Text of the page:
Another thing I do is leave my sconces on all the time. I never, ever turn mine off. Dimly lit sconces are wonderful because they're a great mood enhancer in a room. It's very atmospheric to see a low light glowing in a darkened part of a house. Rooms just comes alive when some kind of light is on and sconces are a perfect way to do this. I try to convince clients to leave their sconces on, but this is a battle that I sometimes lose (you know who you are!). They are either scared of fire or the electrical bill. These same people aren't afraid to leave a night light on, but I just can't convince them to leave their sconces lit. One person who really doesn't like to keep sconces on all the time is Ben Webb. But he knows this is one battle not worth taking on and after 20 years of marriage he's learned to live with lit sconces. I'm not going to change my mind about this and so he's resigned to living with "atmospheric lighting."

When decorating, I always try to add sconces to a design plan. Sometimes I've installed them without even telling the client beforehand that it was going to happen. I know that once they are installed and lit, the client is going to be happy, but given a chance to decide ahead of time, they would have said "no." To date, I haven't been asked to remove any yet.

Apparently I'm not the only one obsessed with sconces as their popularity seems to be on the rise. The magazine House Beautiful is running an extensive feature on different types of sconces in this month's issue. There are as many kinds of sconces on the market as there are chandeliers. Many sconces come "matched" with a chandelier, but I personally don't have any of these. I just prefer to have a sconce that looks like it was purchased separately from the chandelier. There are sconces made for the living room and dining room, and there are less dressy sconces made for a den or a porch. Some people prefer sconces in the bathroom as opposed to overhead task lighting. Recently, the owner of a company based in New Orleans, Julie Neill - Illumination for a Well Dressed Life, sent me her list of inventory. Hand made and totally customizable, her gorgeous crystal and hand turned wood chandeliers come with matching sconces. Julie Neill just discovered design blogging a few weeks ago and she is still giddy with excitement over her discovery. If you haven't visited her web site, but sure to do so here.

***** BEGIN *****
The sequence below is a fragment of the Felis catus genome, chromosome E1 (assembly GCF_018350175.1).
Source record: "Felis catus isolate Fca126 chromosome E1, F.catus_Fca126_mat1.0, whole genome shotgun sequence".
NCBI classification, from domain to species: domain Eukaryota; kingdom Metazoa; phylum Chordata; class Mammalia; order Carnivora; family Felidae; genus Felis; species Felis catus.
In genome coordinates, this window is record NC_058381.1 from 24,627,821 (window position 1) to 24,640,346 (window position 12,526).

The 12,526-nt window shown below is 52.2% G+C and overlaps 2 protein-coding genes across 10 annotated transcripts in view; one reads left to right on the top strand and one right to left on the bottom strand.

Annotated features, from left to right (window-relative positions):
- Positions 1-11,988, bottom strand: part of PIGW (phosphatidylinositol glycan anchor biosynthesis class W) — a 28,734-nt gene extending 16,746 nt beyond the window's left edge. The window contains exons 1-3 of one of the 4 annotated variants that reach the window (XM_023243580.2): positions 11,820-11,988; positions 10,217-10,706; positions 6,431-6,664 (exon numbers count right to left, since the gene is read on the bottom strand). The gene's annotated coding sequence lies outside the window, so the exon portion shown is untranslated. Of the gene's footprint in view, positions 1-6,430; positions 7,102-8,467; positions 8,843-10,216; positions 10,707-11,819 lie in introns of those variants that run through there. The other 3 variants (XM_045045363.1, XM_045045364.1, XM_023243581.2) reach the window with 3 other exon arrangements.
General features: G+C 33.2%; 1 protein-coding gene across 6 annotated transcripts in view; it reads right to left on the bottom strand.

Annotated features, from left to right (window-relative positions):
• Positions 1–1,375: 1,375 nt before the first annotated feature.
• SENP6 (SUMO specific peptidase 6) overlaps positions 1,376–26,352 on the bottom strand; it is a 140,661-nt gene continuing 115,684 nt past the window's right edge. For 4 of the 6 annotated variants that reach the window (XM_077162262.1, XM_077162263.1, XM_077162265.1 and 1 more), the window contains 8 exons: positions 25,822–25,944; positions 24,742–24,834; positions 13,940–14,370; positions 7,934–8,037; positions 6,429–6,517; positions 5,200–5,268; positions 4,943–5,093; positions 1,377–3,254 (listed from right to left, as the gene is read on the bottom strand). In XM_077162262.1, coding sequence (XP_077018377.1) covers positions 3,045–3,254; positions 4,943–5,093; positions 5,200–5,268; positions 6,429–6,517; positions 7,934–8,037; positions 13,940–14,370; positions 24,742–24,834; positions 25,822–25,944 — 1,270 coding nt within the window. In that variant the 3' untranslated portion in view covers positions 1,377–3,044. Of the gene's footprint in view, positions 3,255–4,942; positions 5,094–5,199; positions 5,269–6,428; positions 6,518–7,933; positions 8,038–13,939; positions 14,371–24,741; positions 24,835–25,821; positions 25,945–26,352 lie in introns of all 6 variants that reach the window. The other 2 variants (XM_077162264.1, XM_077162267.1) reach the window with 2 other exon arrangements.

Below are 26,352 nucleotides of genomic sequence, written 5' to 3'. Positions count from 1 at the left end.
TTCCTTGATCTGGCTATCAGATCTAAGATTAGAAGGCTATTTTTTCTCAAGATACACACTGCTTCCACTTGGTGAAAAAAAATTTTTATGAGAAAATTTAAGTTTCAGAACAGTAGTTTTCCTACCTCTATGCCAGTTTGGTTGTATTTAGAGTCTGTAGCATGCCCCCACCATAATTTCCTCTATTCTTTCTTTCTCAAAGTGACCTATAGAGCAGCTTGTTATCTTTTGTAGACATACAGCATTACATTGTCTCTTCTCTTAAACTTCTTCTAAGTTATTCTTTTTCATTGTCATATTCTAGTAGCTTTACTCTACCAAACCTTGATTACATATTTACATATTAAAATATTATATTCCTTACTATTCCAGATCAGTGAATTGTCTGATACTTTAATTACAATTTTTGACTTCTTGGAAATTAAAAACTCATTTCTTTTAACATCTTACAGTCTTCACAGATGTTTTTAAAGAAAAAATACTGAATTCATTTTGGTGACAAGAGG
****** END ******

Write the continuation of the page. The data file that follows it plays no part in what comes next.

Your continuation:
If you don't have any sconces in your house, take a look at these pictures below and see if the look appeals to you. Most likely you will be in agreement with me that sconces are a wonderful accessory that add a finished touch to any room. If you haven't before, take a chance and install a pair in your house - trust me, you'll be very pleased with the results.

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Julie Neill - Crystal Sconce


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Another Julie Neill - Sconce, 4 arm


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David Iatesta Sconce based on a Swedish design



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Niermann Weeks, 3 arm sconce



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Niermann Weeks again, crystal sconce



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Antique crystal sconce

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Charlotte Moss loves sconces and has them all over her apartment.

Here, 3 arm sconces on mantel


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Charlotte Moss, again, 2 arm sconces frame the mantel




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Client's bedroom with Blanc d ivoire sconces



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Antique sconce with unusual double shade



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Sconce in a foyer lights up the space



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My house - one of two period antique sconces, triple arm, from Tara Shaw



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Triple arm sconces surround a fireplace



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Ultra contemporary sconce



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Client's house with antique sconces in dining room




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One of two antique sconces in a living room

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Carolyn Roehm's bedroom with candle sconces



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Antique sconces light up a powder room



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Entry hall with contemporary sconces

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Sconces balanced on either side of armoire in a living room



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Sconces in master bathroom



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Dining room with sconces over buffet



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Contemporary sconces with red shades



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Dining room sconces frame silk curtains




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Another dining room with sconces

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Here, candle lit sconces over an antique mantel



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My house: these iron sconces complement the wood turned chandelier



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Brass candle lit sconces balance window seat



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Large wood sconces frame living room sofa


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Double tiered sconce



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Here, lantern type sconces light a powder room



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My house - large triple arm iron sconces frame a desk




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A sconce in a bath tub enclosure provides the atmosphere